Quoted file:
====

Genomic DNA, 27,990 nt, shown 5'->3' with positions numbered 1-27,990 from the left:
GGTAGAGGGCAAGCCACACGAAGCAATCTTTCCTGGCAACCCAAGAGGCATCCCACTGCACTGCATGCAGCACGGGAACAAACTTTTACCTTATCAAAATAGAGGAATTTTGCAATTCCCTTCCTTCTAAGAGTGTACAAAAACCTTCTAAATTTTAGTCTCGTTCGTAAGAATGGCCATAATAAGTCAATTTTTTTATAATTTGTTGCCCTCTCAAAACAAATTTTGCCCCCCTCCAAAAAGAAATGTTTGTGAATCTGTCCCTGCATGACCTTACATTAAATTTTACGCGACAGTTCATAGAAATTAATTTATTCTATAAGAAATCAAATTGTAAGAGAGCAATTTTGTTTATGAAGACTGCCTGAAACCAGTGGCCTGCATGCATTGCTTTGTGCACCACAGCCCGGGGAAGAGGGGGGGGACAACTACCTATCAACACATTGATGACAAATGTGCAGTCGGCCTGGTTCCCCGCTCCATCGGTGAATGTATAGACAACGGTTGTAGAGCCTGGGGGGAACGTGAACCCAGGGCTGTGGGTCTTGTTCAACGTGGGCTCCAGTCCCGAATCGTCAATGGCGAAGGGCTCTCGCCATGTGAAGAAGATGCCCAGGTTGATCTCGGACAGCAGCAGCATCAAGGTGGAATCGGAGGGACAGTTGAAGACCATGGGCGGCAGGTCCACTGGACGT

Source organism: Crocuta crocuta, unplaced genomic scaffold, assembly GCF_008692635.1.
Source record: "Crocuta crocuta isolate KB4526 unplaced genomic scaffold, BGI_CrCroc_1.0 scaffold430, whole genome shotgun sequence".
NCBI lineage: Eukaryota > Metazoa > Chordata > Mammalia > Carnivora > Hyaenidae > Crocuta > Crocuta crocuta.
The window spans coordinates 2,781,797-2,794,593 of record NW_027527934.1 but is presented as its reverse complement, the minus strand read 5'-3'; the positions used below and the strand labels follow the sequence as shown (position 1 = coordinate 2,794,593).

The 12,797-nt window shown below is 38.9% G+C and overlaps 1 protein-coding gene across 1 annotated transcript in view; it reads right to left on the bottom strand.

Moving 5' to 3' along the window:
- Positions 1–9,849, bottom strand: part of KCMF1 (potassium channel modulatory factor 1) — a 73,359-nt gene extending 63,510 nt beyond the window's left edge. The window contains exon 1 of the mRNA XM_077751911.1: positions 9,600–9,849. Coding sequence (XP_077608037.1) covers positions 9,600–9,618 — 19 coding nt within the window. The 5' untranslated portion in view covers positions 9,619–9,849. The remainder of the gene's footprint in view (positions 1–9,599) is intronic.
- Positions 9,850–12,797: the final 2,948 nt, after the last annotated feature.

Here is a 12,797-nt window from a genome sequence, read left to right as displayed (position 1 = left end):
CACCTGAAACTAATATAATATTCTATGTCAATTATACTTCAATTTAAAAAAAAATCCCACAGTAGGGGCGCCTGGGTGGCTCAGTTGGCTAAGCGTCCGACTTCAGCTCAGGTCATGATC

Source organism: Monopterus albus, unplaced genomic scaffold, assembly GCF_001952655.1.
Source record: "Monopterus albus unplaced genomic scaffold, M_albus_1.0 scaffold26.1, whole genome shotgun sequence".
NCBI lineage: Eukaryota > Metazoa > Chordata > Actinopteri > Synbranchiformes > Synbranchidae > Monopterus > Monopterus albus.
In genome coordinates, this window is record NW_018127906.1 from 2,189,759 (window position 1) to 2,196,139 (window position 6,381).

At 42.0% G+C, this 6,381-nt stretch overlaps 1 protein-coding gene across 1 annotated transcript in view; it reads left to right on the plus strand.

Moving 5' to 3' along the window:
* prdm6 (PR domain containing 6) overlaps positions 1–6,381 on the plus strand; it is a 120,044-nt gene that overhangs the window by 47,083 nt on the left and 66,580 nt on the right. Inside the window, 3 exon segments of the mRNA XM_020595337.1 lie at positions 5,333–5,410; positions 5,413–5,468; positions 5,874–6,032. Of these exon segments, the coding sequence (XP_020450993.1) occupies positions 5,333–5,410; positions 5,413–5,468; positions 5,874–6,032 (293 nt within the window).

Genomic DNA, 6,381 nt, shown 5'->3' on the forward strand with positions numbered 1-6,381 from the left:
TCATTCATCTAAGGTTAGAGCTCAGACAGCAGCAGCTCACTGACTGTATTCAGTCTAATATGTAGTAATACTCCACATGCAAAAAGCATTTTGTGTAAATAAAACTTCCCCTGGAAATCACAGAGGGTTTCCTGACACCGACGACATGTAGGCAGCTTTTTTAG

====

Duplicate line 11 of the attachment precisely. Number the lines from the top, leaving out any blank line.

Here is a 12,797-nt window from a genome sequence, read left to right as displayed (position 1 = left end):